Move over dairy cows – there's a new ewe in town.
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SUPPLIED New Zealand farmer Rhys Darby is a recent convert to sheep milking.

The sheep milking industry is seeing rapid growth in New Zealand, with the number of sheep milk producers increasing by 50 per cent between 2019-2021.

And with New Zealand’s reputation for clean, pasture-based, natural and wholesome products, our sheep milk can be sold for a premium.

The centuries-old practice, made popular in Mediterranean countries such as Turkey and Greece, is cited as a more sustainable alternative to traditional dairy farming, with superior nutritional benefits to boot.

Compared to cows’ milk, sheep milk contains 60 per cent more protein and twice as much calcium, zinc and leucine. It contains B vitamins, vitamin C, and is naturally low in sodium.

Sheep’s milk infant formula is easier for babies to digest, due to the fat and protein components. It contains only A2 beta casein, which is suitable for those who react to the A1 beta casein in cow’s milk. Its fat is also naturally homogenised, and has smaller globules and more medium chain triglycerides (MCT) which are easier to digest.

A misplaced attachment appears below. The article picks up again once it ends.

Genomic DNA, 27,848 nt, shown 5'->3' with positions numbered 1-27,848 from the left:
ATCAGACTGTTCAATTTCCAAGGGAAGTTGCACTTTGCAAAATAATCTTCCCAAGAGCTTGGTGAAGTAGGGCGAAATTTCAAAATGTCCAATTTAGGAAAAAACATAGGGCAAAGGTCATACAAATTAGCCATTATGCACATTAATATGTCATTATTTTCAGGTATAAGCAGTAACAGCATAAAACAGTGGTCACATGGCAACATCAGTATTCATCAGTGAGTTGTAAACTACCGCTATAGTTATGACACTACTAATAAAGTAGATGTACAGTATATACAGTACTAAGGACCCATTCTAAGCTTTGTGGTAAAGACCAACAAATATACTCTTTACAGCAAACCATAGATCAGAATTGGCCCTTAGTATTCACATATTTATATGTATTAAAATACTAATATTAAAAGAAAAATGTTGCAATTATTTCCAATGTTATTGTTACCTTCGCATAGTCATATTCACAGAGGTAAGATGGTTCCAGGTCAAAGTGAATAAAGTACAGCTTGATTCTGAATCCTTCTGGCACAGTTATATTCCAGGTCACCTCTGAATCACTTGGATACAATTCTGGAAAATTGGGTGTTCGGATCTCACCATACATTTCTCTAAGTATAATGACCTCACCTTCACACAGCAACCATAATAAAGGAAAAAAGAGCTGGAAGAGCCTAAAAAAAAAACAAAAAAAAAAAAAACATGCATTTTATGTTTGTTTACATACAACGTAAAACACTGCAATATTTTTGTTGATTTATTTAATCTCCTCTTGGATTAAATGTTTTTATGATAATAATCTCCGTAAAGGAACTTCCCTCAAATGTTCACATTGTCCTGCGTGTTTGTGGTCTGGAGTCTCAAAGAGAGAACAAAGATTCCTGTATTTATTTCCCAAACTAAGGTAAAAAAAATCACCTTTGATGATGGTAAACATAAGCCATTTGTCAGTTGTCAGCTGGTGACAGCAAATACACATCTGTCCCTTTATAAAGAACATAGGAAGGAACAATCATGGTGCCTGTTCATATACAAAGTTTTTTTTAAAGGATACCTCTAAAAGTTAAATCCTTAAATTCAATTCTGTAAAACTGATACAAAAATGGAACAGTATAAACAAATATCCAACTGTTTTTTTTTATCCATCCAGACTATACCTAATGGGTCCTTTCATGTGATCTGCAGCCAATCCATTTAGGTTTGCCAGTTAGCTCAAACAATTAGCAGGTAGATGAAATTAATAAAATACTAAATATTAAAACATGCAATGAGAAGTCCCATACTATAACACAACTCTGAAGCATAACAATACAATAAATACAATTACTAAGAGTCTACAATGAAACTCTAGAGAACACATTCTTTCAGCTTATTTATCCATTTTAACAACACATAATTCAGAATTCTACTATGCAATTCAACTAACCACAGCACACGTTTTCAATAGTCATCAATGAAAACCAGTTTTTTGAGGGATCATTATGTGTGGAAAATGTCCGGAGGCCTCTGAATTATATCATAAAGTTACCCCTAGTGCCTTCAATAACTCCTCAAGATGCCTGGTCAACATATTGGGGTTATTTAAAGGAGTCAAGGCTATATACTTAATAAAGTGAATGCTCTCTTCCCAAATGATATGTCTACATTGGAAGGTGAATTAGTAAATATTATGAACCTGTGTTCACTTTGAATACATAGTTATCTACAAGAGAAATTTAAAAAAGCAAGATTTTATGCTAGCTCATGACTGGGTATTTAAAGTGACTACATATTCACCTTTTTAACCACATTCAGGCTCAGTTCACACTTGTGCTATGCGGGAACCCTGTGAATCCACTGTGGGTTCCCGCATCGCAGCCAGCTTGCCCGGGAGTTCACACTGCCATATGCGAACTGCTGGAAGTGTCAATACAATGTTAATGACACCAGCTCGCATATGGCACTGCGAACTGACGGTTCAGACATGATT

The high calcium content in sheep’s milk helps with the prevention of osteoporosis, and its fat profile is also thought to assist cholesterol reduction – a plus point for adult and older consumers.

Nutritional profile aside, sheep milking has some huge benefits in the environmental space as well.

New Zealand Crown Research Institute AgResearch has been heavily involved with Sheep Milk NZ to determine the environmental footprint of sheep dairying, with a specific focus on Nitrogen (N) leaching and GHG emissions.

Compared to cows' milk, sheep milk contains 60 per cent more protein and twice as much calcium, zinc and leucine.
SUPPLIED Compared to cows’ milk, sheep milk contains 60 per cent more protein and twice as much calcium, zinc and leucine.

Studies in 2017 and 2018 looked at N leaching on farms near Taupo in the North Island and Telford in the South Island. There was 50 per cent more pasture growth and N cycling in the sheep treatment compared to cow farms.

Scientists attributed this to less compaction of the soil and more even spread of urine. Urinary N extraction (kg/ha) was 50 per cent less for sheep than cows, too.

To address GHG emissions, AgResearch compared two cow systems with five sheep dairy systems; dry matter intake (or production intensity) was the key driver of GHG emissions.

Although emissions per kg milk solids were similar between sheep and cow, sheep dairying had a significantly higher return per hectare, demonstrating that less intensification and reducing farm GHG emissions is possible.

If sheep milk has a smaller environmental footprint than traditional dairy farming, then the time is right for diversification – but New Zealand is taking a pragmatic approach.